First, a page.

Businesses are seeing an increase in customers from all the foot traffic that Pokemon Go is generating. Some are even taking to social media to let people know about the Pokemon caught there or let customers know they are a Pokestop. Graham’s Chocolate boasted on Instagram about being a Pokestop, and Graham’s 318 has created a special “Pikacello” gelato. The DuPage Children’s Museum was showing off some of the catches that happened there. Morton Arboretum is on Facebook telling people to come check out their Pokestops but also encouraging them to make sure not to miss out on the amazing scenery away from their phones. The other night my family and I spent some time at Eaglebrook Park, which happens to be a Pokestop. There was another family there specifically because it was a Pokestop.

 

Pokemon Go is getting people out of their houses and getting them to explore new places. There are also “eggs” that you can get in the game that require walking a certain distance to “incubate” the eggs so you are rewarded for walking or biking. (You won’t get credit for riding in a car!)

 

What about all the negative stuff you’ve been hearing?
Well, one of the biggest warnings with this game is the need to practice common sense. There have been reports of people venturing into dangerous locations or onto private property to catch Pokemon. There have been criminals luring players to locations and then robbing them. There was an issue with the information the app was accessing on your Google accounts, though the developers have quickly fixed this with the most recent update. Here’s some advice about protecting your privacy when playing not only Pokemon Go but all apps.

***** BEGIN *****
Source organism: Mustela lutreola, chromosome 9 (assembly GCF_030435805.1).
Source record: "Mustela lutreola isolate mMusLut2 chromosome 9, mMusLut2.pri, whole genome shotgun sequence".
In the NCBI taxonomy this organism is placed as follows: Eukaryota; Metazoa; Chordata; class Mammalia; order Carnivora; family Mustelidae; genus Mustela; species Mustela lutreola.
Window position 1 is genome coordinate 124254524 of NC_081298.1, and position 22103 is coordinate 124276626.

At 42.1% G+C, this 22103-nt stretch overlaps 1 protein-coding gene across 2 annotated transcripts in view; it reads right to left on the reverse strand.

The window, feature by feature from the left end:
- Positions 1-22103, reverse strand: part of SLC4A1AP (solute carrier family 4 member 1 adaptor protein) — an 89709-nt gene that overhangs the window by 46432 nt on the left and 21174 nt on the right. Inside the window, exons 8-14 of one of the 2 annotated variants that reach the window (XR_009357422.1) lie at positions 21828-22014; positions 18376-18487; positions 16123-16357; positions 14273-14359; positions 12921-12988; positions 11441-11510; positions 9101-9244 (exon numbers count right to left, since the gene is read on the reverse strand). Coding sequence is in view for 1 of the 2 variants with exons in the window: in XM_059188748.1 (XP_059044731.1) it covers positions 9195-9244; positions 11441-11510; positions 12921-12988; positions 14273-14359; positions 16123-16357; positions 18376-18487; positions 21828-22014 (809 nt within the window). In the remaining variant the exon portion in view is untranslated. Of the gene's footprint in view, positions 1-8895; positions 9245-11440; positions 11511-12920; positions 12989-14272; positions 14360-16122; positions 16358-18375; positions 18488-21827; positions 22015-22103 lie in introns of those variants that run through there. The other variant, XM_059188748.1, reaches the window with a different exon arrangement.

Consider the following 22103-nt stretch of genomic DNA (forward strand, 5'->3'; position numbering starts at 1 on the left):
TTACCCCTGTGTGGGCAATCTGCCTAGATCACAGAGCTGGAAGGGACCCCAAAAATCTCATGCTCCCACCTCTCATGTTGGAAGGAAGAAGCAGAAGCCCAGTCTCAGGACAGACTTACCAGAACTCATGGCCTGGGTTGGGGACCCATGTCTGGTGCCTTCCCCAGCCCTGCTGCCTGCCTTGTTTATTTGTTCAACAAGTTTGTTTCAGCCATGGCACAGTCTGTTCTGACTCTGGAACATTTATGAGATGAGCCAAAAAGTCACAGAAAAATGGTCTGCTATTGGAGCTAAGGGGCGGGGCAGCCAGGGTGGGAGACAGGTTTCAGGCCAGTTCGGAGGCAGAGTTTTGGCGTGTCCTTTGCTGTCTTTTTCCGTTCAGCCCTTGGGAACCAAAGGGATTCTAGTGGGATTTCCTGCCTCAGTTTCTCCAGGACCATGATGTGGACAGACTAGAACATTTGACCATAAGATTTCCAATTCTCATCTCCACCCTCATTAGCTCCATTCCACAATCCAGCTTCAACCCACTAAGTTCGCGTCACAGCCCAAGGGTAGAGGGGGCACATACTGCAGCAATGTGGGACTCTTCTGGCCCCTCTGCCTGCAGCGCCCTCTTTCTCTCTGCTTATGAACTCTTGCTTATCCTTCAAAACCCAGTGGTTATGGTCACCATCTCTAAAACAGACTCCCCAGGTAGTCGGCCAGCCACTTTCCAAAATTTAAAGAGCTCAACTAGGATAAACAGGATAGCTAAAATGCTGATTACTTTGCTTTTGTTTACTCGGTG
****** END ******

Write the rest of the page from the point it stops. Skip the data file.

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I definitely encourage people to play this with their kids because it’s really fun, but if your children are playing alone, make sure they’re being smart. Pay attention to where they are walking, go out with friends, be aware of surroundings and be respectful of private and public property. Many of the Pokestops and gyms are churches and parks, so make sure that your kids are acting appropriately in these locations.

 

A Pokemon in front of the courthouse in downtown Geneva.

A Pokemon in front of the courthouse in downtown Geneva.

 

How do you win?
There is no real “winning” but you do continually work to level up your character and your Pokemon. The Pokemon you catch, Pokestops you visit, and gyms you battle in all give you experience that levels up your character.

 

There are three teams you can join and this matters when you are battling at a gym. Being on the same team as your friends allows you to all fight to take over gyms controlled by the opposite teams. Or if you are on a different team than your friends, you might find yourself in a constant battle for control.